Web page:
One line in a response pushed me to write this post. I don’t think I’ve written about it before, but I remember telling a friend or two, so if you’ve heard it before, just be patient with me.
Way back in 1997, somebody asked me for suggestions on shows for the play house to do. I was a rank newbie to the theater, but I gave a suggestion or two. The play at the top of my list was “Harvey”. It seems that the playhouse did this show before, and they were not ready to do it again. Year after year, I suggested that show. Finally, after a lot of persuasion, and maybe just to shut me up, the show was scheduled for some time in 2006. I tried out for the show and was given the lead role of Elwood Dowd. A dream come true for me. I would have done anything on that show just to be able to watch it, but I was able to be in it. I was thrilled.
One thing did put a damper on that. My lovely wife died in 2003 and would not be by my side during the rehearsals and production of this show. This was a bit of a stress for me during the early rehearsals of the show. Finally something changed. I needed some props for the show. One was the cards that Elwood was so fond of passing out, another a notebook of his favorite watering holes. And the third an billfold with some cash and other peoples calling cards. The little notebook, and many of the ‘calling’ cards belonged to my late wife. From that time on, I had a little bit of her on stage with me.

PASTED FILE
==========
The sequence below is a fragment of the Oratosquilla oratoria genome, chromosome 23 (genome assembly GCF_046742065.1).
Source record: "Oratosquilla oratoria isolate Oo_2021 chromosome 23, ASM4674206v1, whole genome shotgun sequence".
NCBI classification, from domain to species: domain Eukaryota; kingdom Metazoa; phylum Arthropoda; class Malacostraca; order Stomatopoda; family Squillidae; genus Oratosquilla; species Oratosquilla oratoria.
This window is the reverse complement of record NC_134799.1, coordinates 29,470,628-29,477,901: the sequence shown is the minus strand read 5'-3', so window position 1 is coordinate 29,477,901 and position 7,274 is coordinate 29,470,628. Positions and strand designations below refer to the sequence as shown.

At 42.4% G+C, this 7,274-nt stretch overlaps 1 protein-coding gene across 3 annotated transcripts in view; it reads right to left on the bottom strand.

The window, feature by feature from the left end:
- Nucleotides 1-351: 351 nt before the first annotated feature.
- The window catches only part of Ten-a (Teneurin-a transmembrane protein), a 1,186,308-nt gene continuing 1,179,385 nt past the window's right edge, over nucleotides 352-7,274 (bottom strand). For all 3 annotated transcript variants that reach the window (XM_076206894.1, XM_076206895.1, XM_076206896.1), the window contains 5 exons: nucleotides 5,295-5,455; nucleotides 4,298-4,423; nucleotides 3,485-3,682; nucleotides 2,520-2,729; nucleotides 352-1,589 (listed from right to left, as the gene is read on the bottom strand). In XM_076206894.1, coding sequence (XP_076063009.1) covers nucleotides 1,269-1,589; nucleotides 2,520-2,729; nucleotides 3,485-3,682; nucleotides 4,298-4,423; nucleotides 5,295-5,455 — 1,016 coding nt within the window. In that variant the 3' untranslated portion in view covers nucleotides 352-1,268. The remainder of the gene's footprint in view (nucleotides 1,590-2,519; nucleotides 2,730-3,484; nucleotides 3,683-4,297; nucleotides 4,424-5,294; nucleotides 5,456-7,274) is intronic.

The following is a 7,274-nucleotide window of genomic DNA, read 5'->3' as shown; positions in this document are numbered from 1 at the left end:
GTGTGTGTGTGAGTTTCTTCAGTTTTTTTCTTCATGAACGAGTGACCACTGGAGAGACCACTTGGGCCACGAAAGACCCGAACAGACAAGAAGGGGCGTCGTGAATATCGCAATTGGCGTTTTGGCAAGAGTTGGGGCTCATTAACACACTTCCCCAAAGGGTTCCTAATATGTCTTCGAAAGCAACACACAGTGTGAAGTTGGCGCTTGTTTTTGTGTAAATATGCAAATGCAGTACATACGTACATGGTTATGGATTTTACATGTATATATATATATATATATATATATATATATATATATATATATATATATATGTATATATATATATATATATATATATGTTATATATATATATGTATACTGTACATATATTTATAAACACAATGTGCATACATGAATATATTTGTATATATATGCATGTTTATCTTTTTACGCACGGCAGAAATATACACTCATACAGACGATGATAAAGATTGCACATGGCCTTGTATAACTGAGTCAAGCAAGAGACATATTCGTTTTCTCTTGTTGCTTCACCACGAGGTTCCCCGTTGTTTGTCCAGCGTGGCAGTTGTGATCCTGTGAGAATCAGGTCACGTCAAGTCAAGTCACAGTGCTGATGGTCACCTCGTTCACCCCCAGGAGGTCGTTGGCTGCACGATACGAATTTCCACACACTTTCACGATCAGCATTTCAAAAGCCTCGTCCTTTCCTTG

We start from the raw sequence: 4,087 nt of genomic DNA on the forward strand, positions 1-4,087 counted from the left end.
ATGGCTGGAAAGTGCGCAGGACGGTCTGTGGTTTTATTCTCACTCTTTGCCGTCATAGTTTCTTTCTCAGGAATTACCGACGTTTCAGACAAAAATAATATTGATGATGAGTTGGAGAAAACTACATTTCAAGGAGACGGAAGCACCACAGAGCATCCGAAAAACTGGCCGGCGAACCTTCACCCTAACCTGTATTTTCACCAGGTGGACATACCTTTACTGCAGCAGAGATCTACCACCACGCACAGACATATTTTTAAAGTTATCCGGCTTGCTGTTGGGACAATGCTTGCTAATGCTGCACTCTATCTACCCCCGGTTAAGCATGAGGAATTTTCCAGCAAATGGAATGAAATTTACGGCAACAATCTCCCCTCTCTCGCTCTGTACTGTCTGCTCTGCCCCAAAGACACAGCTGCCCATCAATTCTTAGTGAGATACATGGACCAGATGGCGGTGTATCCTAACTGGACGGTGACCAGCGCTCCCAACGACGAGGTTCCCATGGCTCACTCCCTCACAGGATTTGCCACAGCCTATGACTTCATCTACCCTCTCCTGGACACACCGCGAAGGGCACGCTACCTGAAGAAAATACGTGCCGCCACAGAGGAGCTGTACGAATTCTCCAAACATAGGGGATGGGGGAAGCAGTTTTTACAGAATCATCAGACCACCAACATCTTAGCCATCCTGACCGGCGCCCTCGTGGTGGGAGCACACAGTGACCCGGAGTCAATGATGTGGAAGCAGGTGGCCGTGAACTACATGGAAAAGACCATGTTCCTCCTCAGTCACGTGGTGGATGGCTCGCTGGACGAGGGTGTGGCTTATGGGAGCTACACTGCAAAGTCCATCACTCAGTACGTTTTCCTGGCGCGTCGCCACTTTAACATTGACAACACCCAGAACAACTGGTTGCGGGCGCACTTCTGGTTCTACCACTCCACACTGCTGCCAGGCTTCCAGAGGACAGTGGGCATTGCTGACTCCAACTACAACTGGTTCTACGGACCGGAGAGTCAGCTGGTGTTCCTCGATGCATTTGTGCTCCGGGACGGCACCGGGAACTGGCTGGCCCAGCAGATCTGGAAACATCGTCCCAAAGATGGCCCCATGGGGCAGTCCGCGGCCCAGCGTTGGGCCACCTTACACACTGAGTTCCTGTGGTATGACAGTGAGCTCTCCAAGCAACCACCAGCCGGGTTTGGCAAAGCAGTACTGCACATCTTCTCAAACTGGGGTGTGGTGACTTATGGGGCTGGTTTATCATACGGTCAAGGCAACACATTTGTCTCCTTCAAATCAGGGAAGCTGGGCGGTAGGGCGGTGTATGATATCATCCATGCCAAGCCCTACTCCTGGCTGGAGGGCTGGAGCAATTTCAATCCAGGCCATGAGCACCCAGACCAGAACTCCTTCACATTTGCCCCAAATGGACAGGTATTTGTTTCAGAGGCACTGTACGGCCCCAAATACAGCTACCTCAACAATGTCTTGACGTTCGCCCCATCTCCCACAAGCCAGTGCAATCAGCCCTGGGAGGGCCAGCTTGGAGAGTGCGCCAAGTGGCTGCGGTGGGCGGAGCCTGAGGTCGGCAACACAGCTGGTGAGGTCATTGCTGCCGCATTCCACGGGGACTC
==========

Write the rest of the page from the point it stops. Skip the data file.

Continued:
Then came my largest discovery. I was able to think of Harvey as my lovely wife standing on the footstool in the kitchen. This would have put her at the exact height needed for Harvey. So from the time of that thought, until the end of the run, every time I looked at Harvey on stage, I was peering into the eyes of my wife.
Many times she said she never wanted to be on stage. She never wanted any recognition for anything she did for the theater. She wanted to remain anonymous. Well except for in my eyes, she was never on the stage. Her name was not listed in the bios, but she was on stage with me for every performance. I gave my all to that show. I pushed myself farther than I ever thought I could. And every night I looked into the eyes of my wife, shared a drink or two and was finally able to say “Where have you been, I’ve been looking all over for you.”
No matter what comes after that show, all things pale when in that light.